Urbanchek: Mark, before I go to that one I just hope that many of you caught the difference between under water kick and surface kick. What Michael does, and most of you probably didn’t pay attention to that, but while he is still under water he takes two strokes before his head breaks out. He goes left, right and then his head appears. I think that is the difference between so many of the kids that do not know how to make a transition between. Everybody can kick under water, but not everybody shoots out of the water like a rocket. Michael breaks out of there just like, coming out of the underwater like a torpedo, he shoots out of there. Even on our team, I tell kids, can’t you see what he is doing? You guys are swimming side by side. Just look over, look at your peripheral vision. Why is he accelerating? I think that is one thing he does so well. Now going back to what you asked me. I almost forgot what you asked me, but I was here four years ago, sitting in the same spot and my topic was middle distance freestyle. But I changed the topic to how to beat the Aussies in the 800 relay. Because I had been, and I saw all these Aussies sitting in front of me and especially Bill Sweetenham was here. But by that time he went from Aussie to a Limy and we made a lot of jokes. But I really set my goal. We have got to get that 800 freestyle relay back. I have always been very 800 freestyle oriented. Well, on a collegiate level, I think we won six or seven titles at the NCAA level. We never won any of the shorter stuff, okay? About the shortest thing that we could win in a relay was the 800 freestyle relay. So I made a point here to really emphasize in my talk four years ago how to beat the Aussies and that was the only goal we had. I wish Mark, we had that video here of how Cleat held off Thorpe on that last 50 on the 800 relay. It all kind of came to a head and I think the fact is we put so much emphasis on it for more than 365 days, you think about how are we going to do it. In practice at Michigan, I felt we had at least two or three people who could make that relay. And pretty much the workouts were geared to “how to beat the Aussies’ sets”. The sets were designed for how to beat the Aussies. When you had so many potential kids on the team that could be on the relay, that made our workouts extremely productive. Is that enough?
Schubert: That is enough for now John. We will give you a brief break. I just wanted to kind of get a little philosophy from Teri. I know I thought one of the better leadership things that happened at the Athens Olympics was when Natalie got the 800 freestyle relay team together before the race. She looked them all in the eye and she said, “I want you to know. don’t be worried if I am third at the hundred. I am going to be behind. Don’t be worried.” She knew exactly what she was going to do, how she was going to swim the race and that she was going to be successful. I thought it was awesome that she shared that with everybody because we would have been pretty worried. Teri, just a few general comments.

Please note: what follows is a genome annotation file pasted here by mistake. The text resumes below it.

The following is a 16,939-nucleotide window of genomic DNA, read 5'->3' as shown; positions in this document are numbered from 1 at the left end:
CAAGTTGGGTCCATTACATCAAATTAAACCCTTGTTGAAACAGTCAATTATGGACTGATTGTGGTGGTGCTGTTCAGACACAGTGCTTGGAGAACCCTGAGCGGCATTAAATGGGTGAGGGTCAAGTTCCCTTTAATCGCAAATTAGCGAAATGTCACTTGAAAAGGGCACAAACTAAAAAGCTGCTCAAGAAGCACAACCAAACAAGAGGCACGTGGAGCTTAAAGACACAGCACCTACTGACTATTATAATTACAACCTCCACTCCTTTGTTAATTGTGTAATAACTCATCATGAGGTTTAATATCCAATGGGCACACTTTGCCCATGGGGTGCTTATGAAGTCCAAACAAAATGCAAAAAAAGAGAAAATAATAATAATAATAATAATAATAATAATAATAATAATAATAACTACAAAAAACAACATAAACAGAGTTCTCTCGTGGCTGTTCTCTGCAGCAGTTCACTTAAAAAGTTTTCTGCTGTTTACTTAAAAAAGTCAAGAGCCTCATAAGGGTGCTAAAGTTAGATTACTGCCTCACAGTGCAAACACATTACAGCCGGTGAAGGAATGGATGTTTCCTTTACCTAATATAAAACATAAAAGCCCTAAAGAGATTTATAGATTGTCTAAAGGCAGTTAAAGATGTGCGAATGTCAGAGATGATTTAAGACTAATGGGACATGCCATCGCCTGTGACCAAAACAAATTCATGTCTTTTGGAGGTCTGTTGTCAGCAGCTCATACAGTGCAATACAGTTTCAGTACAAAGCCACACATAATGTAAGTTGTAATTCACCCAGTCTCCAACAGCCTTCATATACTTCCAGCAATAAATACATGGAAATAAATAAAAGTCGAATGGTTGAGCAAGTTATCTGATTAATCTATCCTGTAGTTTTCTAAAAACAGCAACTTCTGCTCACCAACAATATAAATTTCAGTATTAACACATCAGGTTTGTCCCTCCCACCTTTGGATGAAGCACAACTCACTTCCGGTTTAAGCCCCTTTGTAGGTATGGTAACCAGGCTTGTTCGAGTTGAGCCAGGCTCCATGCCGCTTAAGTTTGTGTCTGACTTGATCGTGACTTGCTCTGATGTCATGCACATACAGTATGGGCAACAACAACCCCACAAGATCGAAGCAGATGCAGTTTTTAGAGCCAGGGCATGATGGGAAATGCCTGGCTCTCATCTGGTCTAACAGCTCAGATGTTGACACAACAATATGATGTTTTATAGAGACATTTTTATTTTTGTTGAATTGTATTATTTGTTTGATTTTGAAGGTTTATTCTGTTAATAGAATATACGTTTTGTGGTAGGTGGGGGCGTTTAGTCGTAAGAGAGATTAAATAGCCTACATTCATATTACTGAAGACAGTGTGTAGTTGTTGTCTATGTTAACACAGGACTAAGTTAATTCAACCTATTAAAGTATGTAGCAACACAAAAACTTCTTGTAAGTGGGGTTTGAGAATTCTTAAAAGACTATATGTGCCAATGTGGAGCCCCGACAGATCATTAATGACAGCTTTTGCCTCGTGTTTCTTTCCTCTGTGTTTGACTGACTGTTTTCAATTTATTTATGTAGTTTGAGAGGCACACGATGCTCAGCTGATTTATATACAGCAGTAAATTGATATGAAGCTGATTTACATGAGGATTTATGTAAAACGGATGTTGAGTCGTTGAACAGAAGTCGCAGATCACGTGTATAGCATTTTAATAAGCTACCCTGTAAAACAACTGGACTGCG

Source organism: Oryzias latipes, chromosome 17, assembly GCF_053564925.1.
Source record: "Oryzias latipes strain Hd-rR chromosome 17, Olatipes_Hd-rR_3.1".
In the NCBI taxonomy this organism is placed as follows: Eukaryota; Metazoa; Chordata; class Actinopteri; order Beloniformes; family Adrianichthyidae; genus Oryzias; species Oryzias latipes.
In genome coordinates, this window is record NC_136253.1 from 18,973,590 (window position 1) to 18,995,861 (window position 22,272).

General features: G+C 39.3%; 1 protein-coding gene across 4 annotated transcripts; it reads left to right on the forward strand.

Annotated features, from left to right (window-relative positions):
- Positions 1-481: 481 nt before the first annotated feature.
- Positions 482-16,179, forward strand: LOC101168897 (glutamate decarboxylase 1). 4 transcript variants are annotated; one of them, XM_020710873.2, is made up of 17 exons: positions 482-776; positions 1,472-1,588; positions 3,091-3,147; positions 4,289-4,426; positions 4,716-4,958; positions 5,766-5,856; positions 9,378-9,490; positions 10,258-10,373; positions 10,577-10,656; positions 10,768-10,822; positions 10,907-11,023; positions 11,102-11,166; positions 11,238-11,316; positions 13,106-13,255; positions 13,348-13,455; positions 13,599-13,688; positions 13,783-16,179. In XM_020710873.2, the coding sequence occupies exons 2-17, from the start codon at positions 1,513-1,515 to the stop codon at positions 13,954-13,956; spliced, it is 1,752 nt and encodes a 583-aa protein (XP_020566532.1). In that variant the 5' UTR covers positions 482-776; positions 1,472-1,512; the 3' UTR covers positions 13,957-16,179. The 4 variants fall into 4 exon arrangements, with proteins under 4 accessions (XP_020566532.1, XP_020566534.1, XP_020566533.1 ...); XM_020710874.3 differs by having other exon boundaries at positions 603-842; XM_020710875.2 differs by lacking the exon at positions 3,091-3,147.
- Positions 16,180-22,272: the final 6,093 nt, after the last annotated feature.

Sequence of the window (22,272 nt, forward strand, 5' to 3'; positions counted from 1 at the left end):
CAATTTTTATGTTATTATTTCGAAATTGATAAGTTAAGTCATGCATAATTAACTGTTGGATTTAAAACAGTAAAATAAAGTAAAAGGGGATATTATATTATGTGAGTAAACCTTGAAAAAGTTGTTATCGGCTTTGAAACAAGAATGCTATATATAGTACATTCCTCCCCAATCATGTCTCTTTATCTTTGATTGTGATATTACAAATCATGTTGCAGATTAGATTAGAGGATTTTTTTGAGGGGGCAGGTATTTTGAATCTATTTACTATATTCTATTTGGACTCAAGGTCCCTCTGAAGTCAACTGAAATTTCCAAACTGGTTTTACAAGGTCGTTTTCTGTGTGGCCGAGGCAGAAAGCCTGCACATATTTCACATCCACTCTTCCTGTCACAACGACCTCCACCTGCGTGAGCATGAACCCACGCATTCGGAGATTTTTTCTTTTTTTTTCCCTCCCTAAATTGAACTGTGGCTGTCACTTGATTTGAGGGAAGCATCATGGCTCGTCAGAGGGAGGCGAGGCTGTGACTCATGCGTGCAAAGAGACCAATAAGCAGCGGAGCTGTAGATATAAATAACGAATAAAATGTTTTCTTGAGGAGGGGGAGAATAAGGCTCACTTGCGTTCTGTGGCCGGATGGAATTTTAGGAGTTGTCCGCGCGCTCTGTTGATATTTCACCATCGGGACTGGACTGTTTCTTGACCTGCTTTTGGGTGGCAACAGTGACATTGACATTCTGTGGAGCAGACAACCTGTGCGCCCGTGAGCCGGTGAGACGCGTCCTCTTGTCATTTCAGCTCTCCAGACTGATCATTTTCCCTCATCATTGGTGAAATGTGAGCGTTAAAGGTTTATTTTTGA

McKeever: I would agree with Bob in that I personally take a lot of pride in a team that has solid 200 freestylers or a great 800 free relay That is because I think the 200 free is a perfect blend between your speed and the ability to maintain that speed for more than 50 seconds. This year we had four women on our team that are under two minutes and when I think of all four of them, I think of really different ways of them swimming but a program and a philosophy that can help facilitate those strengths. So I think it is a combination of knowing what your strengths are. Natalie definitely prefers to go out a little bit more comfortable. I know in Melbourne she said, she is getting a little bold now, she wants to bust it for the last 125. I think that for her to continue to improve, if we can first of all if I could get her to swim a few more of them because she likes to hold them and make them very special. I would agree with what Bob said, it’s a race that requires a lot of rehearsals. So what I have tried to do to combat that is put some rehearsal type situations or rehearsing different pieces of the race into our sets. You know if an athlete wants to focus on that middle 75, you do a set of 200’s and that middle 75 then is an exact rehearsal of what you want to do to go 1:55 or 1:56 or whatever your goal should be. So again, I don’t know if I answered your question, but that’s some thoughts.
Schubert: I have a few questions of the panel before I open it up to the audience for questions and actually Teri just covered one of the subjects and that was: what do you do to help preparation of your athletes, specifically in practice, for the 200 freestyle.
Bob: I think one of the things that makes the 200 free very interesting is there are a couple of ways to go about it and I have a way that I know, with our guys and with some of our women, it works really well. And it is this. Train for the 400 meters. Look at the top five men all the time in the 200 free, all-time: Michael Phelps; Ian Thorpe, a pretty good 400 meter swimmer; Pieter Van den Hoogenband, who although he didn’t swim it, could train it for sure he could train for it; Peter Vanderkaay; and Klete Keller. Now I know how three of the five of those guys train. Actually I know how all of them train, and I think that is a starting point. I don’t think that’s everything. But if I had somebody like a young girl we have in our program, Allison Schmidt. She went 1:59.4 in the 200 this summer at 16 years old. But she dropped her 400 meter time from 4:24 to 4:11, and dropped the 200 from 2:01 high to 1:59. That is the foundation of it because I think you have got to be able to manage the energy system component of the race. Then on top of that you can add speed or kicking or under water or a lot of other things. So I think that is the first thing we do is we run a program that is geared towards that end of the 200.